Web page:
Many of the world’s problems are not caused by lack of data but lack of access to data.
The data always exists. It’s just usually inaccessible.
Modern technology has helped counter this inaccessibility by offering novel ways to not only collect data but to store it. Our portable devices have become extensions of our brains. They are sensory antennae that provide us with a deeper analysis of our experience.
In this article, we discuss the future of data collection, focusing on how an increase in available data will transform the world.
In the future, wearable technology will double as our personal doctor. Everything we eat will be tracked. Every breath we breathe will be analyzed. Every neuron that is fired will be remembered. All of this information will be available to us instantly.
This would lead to preventative actions that would reduce disease and illness. The healthcare industry would be abolished, or severely altered. All healing would be self-healing, as there would be no need for a physician when we can access our current level of health via our electronics.
This would also drastically alter the health insurance industry, as our lack of health would become more algorithmic and technological than ever before. We might not even need to purchase insurance plans, at least not for ourselves. Instead, we might have to purchase insurance plans for the artificial intelligences that we use. If an accident occurred, they would be liable, not us.
On a simple level, greater access to data would mean less traffic. Our self-driving vehicles would alter their routes to avoid back-ups as well as potential accidents.
In the future, artificial intelligence will be controlling our vehicles, which would give car companies access to more information to better finetune their products. Over time, this would result in more durable, smarter vehicles that could withstand any natural disaster.
Cities like New York have experienced considerable damage to their mass transit systems in recent years due to hurricanes. But, with more access to data, new transit systems like the Hyperloop would be utilized which would be resilient to hurricanes.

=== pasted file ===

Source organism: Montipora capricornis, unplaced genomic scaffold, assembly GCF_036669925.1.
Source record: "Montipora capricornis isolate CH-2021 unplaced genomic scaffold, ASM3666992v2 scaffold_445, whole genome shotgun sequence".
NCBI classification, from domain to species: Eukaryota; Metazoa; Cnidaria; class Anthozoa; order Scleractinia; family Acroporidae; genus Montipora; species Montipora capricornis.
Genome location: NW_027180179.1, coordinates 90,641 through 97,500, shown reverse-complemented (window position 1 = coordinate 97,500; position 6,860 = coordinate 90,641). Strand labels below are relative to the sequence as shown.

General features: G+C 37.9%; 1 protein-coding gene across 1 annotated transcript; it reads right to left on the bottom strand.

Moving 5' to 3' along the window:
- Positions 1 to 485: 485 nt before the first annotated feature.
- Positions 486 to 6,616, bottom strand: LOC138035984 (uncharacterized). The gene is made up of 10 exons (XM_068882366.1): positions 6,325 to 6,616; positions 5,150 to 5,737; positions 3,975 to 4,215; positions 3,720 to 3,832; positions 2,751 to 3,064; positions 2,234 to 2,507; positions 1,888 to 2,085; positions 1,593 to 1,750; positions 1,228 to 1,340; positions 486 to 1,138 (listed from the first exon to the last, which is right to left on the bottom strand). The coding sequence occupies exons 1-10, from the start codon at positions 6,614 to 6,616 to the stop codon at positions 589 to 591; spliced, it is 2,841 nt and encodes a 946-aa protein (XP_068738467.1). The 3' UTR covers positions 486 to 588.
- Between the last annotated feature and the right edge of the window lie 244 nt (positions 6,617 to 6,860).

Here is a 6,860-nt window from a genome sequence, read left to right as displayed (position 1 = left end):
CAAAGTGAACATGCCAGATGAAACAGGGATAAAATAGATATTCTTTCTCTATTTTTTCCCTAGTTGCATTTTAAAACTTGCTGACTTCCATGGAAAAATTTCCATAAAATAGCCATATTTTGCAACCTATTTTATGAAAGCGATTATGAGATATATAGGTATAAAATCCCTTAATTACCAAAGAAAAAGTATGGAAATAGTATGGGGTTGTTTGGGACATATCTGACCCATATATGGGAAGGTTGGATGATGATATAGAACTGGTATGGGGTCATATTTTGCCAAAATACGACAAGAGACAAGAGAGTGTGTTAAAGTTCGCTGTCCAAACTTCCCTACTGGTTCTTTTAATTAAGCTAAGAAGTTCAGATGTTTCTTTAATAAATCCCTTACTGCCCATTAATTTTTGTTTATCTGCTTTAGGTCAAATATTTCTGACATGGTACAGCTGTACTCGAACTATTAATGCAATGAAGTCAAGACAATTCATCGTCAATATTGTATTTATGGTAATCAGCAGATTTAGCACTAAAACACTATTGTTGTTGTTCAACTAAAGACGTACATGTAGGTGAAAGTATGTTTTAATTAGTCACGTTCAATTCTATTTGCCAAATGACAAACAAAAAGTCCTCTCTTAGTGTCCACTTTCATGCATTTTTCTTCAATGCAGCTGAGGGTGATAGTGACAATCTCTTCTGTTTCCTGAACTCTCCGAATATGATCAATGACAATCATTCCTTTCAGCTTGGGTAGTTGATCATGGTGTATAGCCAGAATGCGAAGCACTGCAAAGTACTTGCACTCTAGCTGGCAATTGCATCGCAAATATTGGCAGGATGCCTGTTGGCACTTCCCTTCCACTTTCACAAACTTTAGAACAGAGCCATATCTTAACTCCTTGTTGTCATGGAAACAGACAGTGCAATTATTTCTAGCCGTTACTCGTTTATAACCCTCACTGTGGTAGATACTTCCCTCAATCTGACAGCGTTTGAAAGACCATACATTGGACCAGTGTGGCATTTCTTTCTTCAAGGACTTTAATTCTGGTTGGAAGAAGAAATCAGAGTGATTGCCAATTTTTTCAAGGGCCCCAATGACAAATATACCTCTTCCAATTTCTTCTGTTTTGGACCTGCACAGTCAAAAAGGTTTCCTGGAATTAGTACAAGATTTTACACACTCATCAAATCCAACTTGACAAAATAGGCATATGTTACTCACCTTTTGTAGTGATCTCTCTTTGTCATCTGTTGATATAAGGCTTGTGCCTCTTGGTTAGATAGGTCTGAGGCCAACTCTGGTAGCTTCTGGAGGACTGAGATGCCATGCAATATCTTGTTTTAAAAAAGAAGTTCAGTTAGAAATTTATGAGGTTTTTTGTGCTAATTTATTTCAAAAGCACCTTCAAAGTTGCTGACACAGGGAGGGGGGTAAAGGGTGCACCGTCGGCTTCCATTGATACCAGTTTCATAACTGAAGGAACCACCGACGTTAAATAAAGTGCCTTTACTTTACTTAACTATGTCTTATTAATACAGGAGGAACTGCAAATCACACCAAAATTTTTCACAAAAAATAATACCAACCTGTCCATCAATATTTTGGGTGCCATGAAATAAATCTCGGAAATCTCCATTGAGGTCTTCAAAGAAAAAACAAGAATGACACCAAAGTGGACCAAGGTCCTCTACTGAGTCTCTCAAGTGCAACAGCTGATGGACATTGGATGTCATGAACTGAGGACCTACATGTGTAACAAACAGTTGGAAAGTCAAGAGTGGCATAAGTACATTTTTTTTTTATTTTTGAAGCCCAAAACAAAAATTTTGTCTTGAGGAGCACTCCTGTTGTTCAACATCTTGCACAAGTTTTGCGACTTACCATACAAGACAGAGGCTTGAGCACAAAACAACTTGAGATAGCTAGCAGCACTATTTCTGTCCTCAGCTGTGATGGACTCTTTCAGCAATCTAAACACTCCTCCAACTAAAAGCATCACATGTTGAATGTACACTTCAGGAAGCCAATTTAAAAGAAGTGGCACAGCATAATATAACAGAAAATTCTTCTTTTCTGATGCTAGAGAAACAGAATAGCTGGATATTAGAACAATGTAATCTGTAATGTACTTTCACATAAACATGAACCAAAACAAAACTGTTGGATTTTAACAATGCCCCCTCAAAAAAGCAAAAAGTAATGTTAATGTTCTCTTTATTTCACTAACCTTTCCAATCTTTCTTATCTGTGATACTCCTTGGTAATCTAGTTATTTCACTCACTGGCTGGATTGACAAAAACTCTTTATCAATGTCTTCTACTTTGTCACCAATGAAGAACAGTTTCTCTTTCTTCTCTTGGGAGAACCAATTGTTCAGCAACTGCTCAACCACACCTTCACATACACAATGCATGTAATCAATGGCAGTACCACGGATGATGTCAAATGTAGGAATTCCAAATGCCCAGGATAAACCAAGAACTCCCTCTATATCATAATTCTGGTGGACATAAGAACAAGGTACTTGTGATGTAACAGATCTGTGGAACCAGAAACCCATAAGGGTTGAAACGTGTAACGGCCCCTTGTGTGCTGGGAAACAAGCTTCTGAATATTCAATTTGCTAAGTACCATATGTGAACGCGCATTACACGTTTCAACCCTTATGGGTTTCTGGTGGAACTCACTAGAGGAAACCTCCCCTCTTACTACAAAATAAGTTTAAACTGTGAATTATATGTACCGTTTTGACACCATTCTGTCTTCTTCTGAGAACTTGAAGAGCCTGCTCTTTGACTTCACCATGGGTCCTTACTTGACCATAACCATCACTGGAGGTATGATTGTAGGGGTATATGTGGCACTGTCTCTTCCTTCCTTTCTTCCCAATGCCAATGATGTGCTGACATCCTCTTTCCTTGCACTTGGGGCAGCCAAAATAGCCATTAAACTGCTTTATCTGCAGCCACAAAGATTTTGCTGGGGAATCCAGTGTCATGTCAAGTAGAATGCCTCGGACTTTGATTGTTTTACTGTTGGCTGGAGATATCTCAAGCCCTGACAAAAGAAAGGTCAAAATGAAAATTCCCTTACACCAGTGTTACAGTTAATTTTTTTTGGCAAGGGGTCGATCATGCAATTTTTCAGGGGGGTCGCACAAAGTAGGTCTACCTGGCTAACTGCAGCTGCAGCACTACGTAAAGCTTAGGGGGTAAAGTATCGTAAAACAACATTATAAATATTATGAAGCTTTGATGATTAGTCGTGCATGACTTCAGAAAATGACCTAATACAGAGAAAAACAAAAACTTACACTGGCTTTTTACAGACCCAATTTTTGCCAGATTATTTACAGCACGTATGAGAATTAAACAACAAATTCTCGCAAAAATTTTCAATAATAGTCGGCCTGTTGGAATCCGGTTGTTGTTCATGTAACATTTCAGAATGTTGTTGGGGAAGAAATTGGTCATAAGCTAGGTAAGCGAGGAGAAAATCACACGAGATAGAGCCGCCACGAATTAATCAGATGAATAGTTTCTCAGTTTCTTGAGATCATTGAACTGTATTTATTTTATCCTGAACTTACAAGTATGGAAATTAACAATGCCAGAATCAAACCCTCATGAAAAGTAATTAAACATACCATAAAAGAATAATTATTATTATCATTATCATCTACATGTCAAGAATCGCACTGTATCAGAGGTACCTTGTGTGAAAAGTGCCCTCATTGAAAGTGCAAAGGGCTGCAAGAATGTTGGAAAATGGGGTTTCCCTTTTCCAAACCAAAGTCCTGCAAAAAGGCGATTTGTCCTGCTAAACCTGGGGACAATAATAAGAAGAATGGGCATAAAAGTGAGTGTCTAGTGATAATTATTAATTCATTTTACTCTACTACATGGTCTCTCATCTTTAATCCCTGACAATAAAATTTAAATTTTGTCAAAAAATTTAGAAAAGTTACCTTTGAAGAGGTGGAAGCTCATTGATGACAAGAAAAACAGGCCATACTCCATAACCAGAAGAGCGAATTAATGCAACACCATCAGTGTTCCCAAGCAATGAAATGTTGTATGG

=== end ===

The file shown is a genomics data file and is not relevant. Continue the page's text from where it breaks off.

Greater access to data will also revolutionize all religions, which typically flourish from speculating on uncertainty and death. This is not to say that religions will be abolished, only that more dogmatic ones will be exposed.
Even if every religion is exposed as suddenly inaccurate or unnecessary, this also does not mean that religion more generally will disappear. It only means that there will be new forms of religion to cope with a world full of data. Perhaps we will pray to our electronics.
More likely, each of us will develop our own personal religion that is constructed from the data of our life. We can envision a future where our Sunday morning sermon is delivered by the artificial intelligence from our smartphone, all from the comfort of our couch.
Greater access to data will also translate to more honest politics, as debates will no longer be won by aggressive rhetoric but rather logical arguments or sound points. Each statement would be analyzed by artificial intelligence to determine its sincerity and applicability.
Politicians will also have greater access to the desires of their citizens and citizens will have more access to the actions of their politicians. More information means greater accountability, which would minimize the amount of fraud and stagnation that typically occurs behind closed doors.
The future of finance entails a movement to digital currencies that keep a record of all transactions that have ever been made. The current leader in this sector is Bitcoin, which is a cryptocurrency based on blockchain technology.
This increased data collection would not only prevent fraud, theft, and deceptive banking, but would also allow individuals to learn about their buying activity and make better decisions in the future. Even further, it would allow customers to code their own programs to limit their future buying activity. Thus, your credit card would be able to access the data of your heartbeat to determine the state of your emotions, deactivating itself temporarily to prevent an irrational purchase.
In the future, greater access to data will turn us all into artists. We are already seeing this with the creation of personal websites and social media. Each of us has an online platform to present a unique persona to the cyber world.
This will only be amplified in the future as more information will translate to greater levels of self-awareness. All art is auto-biographical anyway, so the more we know about our own personalities, the richer our art will become.
Our Final Thoughts on the Future of Data Collection
We think the world can only evolve as fast as our data evolves. With more information, we can develop new technologies that allow us to access more information. Thus, a positive feedback loop would result.
Once the proper tipping point is reached, we think the traditional industries of the world will no longer recognizable. We will be leaving in the age of data.